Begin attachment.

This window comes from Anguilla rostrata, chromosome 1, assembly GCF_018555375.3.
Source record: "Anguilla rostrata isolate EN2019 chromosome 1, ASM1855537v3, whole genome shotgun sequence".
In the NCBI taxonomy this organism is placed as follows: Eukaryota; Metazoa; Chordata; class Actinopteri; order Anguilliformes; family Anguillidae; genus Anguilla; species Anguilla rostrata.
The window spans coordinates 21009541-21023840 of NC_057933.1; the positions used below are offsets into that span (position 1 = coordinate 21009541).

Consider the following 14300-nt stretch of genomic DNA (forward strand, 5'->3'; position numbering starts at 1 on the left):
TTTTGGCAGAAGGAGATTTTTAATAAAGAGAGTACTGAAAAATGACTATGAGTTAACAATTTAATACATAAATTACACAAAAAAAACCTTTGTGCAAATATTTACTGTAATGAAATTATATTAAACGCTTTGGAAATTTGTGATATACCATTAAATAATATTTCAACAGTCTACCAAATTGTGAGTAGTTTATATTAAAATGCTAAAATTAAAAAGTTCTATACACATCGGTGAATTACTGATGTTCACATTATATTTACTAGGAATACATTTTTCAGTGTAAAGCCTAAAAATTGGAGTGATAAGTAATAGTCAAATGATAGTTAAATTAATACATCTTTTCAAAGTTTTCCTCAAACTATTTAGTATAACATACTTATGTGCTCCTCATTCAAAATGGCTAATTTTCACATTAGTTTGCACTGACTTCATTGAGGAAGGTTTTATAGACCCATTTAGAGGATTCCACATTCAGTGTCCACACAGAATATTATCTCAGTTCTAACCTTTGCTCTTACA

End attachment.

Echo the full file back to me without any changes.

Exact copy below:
This window comes from Anguilla rostrata, chromosome 1, assembly GCF_018555375.3.
Source record: "Anguilla rostrata isolate EN2019 chromosome 1, ASM1855537v3, whole genome shotgun sequence".
In the NCBI taxonomy this organism is placed as follows: Eukaryota; Metazoa; Chordata; class Actinopteri; order Anguilliformes; family Anguillidae; genus Anguilla; species Anguilla rostrata.
The window spans coordinates 21009541-21023840 of NC_057933.1; the positions used below are offsets into that span (position 1 = coordinate 21009541).

Consider the following 14300-nt stretch of genomic DNA (forward strand, 5'->3'; position numbering starts at 1 on the left):
TTTTGGCAGAAGGAGATTTTTAATAAAGAGAGTACTGAAAAATGACTATGAGTTAACAATTTAATACATAAATTACACAAAAAAAACCTTTGTGCAAATATTTACTGTAATGAAATTATATTAAACGCTTTGGAAATTTGTGATATACCATTAAATAATATTTCAACAGTCTACCAAATTGTGAGTAGTTTATATTAAAATGCTAAAATTAAAAAGTTCTATACACATCGGTGAATTACTGATGTTCACATTATATTTACTAGGAATACATTTTTCAGTGTAAAGCCTAAAAATTGGAGTGATAAGTAATAGTCAAATGATAGTTAAATTAATACATCTTTTCAAAGTTTTCCTCAAACTATTTAGTATAACATACTTATGTGCTCCTCATTCAAAATGGCTAATTTTCACATTAGTTTGCACTGACTTCATTGAGGAAGGTTTTATAGACCCATTTAGAGGATTCCACATTCAGTGTCCACACAGAATATTATCTCAGTTCTAACCTTTGCTCTTACA